So, in addition to the "joyful sense of liberation that I feel as a result of [seeing religion for a sham]," I also have a sense of sadness at having made myself peculiar3 to a number of my relatives, possibly some of my friends, and perhaps one or two of my neighbors. But being somewhat estranged from them is a price I'm willing to pay for refusing to join them in their superstition. Centuries of clever Jewish, Christian, and Muslim apologetical book-keeping have not rendered the superstitious beliefs of the fearful ancient Israelites—that groveling, guilt-ridden, image-worshiping, animal-sacrificing, women-subjugating people—any less superstitious today.
  1. As Christopher Hitchens writes in his 2007 book, God Is Not Great: How Religion Poisons Everything (dedicated to Ian McEwan):
    [Kant] undid the ontological argument by challenging the simpleminded notion that if god can be conceived as an idea, or stated as a predicate, he must therefore possess the quality of existence. This traditional tripe is accidentally overthrown by Penelope Lively in her much-garlanded novel Moon Tiger. Describing her daughter Lisa as a "dull child," she nonetheless delights in the infant's dim but imaginative questions:
    "Are there dragons?" she asked. I said that there were not. "Have there ever been?" I said all the evidence was to the contrary. "But if there is a word dragon," she said, "then once there must have been dragons." [p. 265]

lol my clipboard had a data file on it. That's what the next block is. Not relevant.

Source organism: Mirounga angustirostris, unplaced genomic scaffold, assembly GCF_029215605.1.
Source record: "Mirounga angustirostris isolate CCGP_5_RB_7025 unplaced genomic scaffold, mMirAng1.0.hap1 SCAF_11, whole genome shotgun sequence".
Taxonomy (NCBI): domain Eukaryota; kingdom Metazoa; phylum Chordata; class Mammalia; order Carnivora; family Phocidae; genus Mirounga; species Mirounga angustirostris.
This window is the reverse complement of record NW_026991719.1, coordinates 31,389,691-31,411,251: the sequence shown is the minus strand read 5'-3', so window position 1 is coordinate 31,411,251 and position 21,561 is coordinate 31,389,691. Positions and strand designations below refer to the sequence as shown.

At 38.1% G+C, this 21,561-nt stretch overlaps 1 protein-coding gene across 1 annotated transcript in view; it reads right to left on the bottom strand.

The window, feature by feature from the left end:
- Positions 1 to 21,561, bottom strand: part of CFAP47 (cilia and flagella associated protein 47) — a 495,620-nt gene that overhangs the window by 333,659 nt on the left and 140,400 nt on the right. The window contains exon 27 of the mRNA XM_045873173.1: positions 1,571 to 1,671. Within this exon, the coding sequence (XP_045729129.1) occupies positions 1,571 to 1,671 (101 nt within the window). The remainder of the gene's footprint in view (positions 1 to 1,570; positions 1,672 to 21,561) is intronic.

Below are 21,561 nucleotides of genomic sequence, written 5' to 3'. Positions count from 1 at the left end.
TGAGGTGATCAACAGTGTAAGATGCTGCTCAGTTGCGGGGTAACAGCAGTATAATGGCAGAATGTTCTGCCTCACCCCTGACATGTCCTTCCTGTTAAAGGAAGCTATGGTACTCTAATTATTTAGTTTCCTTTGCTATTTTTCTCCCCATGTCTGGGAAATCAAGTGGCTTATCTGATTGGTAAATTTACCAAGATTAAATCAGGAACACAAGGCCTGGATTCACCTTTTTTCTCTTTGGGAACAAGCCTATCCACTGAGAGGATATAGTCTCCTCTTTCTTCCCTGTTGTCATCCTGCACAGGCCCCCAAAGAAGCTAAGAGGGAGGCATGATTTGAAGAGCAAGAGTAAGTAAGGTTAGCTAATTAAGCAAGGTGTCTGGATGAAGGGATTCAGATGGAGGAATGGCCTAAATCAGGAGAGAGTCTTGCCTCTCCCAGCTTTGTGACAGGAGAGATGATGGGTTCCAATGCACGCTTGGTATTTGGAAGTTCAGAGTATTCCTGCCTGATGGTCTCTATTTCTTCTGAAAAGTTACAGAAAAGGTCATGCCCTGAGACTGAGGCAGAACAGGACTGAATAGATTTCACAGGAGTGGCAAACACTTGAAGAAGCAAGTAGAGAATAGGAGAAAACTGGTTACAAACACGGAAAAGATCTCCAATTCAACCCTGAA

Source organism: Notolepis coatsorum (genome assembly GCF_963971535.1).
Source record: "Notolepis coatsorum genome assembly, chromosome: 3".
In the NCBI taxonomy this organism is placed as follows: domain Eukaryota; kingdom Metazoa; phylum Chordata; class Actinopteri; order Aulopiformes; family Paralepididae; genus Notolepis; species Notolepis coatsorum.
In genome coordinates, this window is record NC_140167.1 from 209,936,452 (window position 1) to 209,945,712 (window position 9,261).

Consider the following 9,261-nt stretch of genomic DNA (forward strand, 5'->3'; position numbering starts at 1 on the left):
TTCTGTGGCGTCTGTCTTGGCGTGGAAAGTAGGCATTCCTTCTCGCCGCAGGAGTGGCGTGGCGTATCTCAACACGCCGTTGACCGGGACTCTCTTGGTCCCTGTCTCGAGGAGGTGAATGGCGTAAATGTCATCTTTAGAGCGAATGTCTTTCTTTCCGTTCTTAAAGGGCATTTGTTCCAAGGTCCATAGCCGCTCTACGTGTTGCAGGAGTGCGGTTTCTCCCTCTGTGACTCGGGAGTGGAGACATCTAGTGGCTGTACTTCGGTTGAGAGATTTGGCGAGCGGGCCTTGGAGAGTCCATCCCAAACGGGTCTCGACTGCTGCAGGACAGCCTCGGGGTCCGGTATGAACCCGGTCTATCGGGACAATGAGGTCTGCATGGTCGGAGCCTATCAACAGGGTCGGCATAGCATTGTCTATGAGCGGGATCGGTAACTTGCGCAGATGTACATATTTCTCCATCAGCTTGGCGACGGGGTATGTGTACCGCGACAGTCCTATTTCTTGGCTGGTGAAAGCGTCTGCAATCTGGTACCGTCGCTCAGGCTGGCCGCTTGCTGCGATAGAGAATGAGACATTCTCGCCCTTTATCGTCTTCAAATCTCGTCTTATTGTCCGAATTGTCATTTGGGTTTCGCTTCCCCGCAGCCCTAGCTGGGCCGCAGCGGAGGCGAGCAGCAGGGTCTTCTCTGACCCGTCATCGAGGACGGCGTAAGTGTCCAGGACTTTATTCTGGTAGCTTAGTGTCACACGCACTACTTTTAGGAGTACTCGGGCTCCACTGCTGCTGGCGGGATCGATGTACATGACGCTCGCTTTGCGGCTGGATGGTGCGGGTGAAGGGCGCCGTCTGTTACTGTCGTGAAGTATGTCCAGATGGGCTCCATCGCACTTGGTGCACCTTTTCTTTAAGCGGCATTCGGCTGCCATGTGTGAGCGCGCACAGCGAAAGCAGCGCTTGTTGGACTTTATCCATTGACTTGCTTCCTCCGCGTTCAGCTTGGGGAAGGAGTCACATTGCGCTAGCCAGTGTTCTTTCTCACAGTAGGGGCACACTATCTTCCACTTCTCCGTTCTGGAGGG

2. The Blind Watchmaker, by Richard Dawkins, explains how natural selection, acting over millions and millions of years, fashioned the human eye, bat echolocation, and other marvels of nature.
  3. I recall a Pentecostal sermon that was preached at me over fifty years ago. The preacher told us that as Christians we were "peculiar," which he explained at length (in the way that such preachers loved to go on glossing words) to mean that we were "circled about" by people who were not like us. To be really circled about in our society today, be an atheist.

Sunday, February 22, 2009

The GWB proof of the non-existence of god

George W. Bush's becoming and "serving" as the President of the United States was a catalyst for my coming out of the closet for atheism1. I may even have discovered yet another proof of god's non-existence in this:
George W. Bush, a self-styled born-again Christian, became President of the United States.   Therefore, there is no god.
The "proof" occurred to me this morning, as I was recalling an interchange with my friend Roger a week ago. He had written:
In the past [your sister] has briefly discussed your lack of faith in God. So out of curiosity, I have always wondered how you came to believe what you do.
And I told him:
How I came to believe what I believe about god (that there isn't one) is actually fairly well documented publicly, insofar as my blog is public. I "declared" for atheism on September 9, 2007, and the post for that day ("All in or All out") gives the proximate reason.
    The main considerations leading up to the declaration are covered over the preceding year or a little longer. Interestingly perhaps, the Bush administration had a little bit to do with it, as I saw what fundamentalist Christians were doing. I guess that made me mad for one thing, sort of set my teeth on edge, motivated me to figure out whether I really did or didn't believe some essential theological things in common with these people.